The Red Badge of Courage

Self-Deception: An Analysis of Chapter Six in The Red Badge of Courage

In chapter six of Stephen Crane's The Red Badge of Courage, protagonist Henry Fleming flees from battle in a panic. When, in the next chapter, he hears that the remaining members of his regiment defeated the enemy without his assistance, he suddenly feels resentful. As is demonstrative of his self-deceiving ways, Henry avoids his latent feelings of shame and inadequacy by reassuring himself that their actions were foolish, as any sensible man would be chiefly motivated by self-preservation, and thus would run. In an effort to escape the chaos of fighting, Henry walks into the forest, engrossed by his thoughts. Amidst the comfort of nature, he throws a pinecone at a nearby squirrel, and it in turn scampers away. Henry interprets the squirrel's reaction as proof of man's instinct to survive regardless of the circumstances. Soon afterward, he wanders into a chapel-like forest grove, within which he discovers the corpse of a soldier in a blue uniform. Henry stares at the body, his eyes unwillingly fixed on the hideous site, and then stumbles out of the clearing in horror.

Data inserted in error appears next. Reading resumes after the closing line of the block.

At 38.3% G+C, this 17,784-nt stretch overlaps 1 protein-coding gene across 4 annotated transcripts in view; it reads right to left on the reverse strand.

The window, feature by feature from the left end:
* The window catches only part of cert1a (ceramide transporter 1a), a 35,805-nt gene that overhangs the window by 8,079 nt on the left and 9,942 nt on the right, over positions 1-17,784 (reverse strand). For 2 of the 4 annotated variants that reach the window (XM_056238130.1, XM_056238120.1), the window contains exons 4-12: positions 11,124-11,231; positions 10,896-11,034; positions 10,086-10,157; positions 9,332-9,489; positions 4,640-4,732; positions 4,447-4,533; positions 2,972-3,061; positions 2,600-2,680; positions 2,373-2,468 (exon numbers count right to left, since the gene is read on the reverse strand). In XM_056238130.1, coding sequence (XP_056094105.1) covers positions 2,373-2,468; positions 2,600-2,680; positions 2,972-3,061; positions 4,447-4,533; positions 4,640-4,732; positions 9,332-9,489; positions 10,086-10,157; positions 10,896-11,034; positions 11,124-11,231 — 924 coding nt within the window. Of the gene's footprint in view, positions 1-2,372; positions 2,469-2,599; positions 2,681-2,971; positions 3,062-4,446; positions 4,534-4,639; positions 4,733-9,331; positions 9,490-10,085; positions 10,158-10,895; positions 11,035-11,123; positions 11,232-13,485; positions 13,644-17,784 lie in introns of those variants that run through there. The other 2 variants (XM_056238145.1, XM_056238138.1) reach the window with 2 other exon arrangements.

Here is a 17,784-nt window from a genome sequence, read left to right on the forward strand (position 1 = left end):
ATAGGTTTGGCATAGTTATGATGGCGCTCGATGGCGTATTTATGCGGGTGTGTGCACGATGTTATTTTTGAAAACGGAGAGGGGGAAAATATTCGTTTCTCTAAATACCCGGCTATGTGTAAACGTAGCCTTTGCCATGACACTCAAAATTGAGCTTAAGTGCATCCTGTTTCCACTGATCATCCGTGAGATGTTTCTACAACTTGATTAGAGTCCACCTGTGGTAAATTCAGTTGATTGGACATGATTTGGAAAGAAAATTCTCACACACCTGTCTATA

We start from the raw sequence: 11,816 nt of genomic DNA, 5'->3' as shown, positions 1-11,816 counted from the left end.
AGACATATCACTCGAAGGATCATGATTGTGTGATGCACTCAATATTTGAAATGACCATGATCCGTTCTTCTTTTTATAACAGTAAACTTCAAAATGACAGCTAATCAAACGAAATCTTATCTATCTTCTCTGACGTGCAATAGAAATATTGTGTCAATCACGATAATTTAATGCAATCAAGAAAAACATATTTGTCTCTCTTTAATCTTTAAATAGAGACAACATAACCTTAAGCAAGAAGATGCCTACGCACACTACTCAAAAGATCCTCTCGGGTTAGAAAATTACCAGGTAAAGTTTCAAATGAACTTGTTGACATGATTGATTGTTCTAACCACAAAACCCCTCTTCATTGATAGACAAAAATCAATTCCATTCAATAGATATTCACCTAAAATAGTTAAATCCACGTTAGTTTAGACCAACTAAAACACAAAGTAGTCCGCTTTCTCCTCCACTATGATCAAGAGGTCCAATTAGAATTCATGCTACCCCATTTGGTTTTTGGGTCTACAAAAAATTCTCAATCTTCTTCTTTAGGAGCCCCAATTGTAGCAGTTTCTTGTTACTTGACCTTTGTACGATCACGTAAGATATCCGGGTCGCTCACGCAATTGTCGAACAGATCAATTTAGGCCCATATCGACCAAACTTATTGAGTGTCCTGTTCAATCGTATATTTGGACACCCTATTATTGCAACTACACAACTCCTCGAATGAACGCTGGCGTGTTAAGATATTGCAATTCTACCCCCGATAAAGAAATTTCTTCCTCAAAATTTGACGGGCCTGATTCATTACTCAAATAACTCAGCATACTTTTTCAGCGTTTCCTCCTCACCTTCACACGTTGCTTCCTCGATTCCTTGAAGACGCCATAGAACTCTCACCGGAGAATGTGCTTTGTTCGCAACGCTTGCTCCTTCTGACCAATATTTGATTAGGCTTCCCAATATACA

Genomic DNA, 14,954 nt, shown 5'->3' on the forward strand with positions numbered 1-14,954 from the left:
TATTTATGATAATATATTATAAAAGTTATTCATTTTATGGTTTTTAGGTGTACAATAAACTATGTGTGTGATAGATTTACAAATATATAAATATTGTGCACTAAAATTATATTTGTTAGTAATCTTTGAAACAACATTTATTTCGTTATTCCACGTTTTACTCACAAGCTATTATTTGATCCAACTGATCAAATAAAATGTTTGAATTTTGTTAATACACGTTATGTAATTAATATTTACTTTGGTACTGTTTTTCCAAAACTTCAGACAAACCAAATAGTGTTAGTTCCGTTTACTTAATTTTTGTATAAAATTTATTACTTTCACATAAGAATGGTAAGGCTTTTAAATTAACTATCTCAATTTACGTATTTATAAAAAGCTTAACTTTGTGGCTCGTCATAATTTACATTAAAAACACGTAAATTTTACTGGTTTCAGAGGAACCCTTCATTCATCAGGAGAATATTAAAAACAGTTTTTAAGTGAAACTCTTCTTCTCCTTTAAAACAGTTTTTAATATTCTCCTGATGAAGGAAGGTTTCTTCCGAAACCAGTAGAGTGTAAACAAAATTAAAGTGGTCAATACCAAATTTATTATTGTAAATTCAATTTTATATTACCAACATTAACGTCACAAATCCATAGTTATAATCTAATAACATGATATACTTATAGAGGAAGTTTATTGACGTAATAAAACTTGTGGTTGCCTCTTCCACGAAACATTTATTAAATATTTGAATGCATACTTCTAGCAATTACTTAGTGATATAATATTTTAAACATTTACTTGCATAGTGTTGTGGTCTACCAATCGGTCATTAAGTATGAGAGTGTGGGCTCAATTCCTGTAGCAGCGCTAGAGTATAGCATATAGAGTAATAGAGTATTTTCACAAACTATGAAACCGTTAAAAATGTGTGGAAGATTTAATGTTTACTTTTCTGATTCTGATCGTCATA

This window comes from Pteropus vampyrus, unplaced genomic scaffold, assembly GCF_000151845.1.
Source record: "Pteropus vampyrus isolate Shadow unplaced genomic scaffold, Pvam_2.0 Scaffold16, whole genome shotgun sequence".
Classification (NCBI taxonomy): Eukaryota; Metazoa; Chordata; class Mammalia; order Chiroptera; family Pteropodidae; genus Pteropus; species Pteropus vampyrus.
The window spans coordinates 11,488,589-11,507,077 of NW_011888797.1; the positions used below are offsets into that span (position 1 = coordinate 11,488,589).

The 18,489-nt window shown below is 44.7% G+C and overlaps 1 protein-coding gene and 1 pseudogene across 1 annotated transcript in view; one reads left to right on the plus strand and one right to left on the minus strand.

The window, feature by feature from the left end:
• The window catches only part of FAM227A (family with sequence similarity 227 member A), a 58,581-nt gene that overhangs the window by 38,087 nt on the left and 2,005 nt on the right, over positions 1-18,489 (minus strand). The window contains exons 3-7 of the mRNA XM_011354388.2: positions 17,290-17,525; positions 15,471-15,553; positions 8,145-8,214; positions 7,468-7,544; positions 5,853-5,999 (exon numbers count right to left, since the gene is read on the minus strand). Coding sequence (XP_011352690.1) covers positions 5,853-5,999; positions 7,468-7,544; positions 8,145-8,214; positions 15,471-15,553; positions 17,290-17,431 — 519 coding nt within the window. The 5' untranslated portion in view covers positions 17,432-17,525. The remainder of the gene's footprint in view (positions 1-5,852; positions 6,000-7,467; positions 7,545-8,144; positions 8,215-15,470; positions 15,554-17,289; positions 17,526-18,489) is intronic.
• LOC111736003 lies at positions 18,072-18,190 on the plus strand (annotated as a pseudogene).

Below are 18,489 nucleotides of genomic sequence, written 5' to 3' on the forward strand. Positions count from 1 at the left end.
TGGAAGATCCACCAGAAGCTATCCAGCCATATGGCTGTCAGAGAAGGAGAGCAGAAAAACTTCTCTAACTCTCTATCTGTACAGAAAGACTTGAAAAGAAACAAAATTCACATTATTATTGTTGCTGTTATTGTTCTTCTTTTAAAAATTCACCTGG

As a whole, the instances of direct and indirect characterization in conjunction with metaphor and symbol allow the reader to gain insight into...

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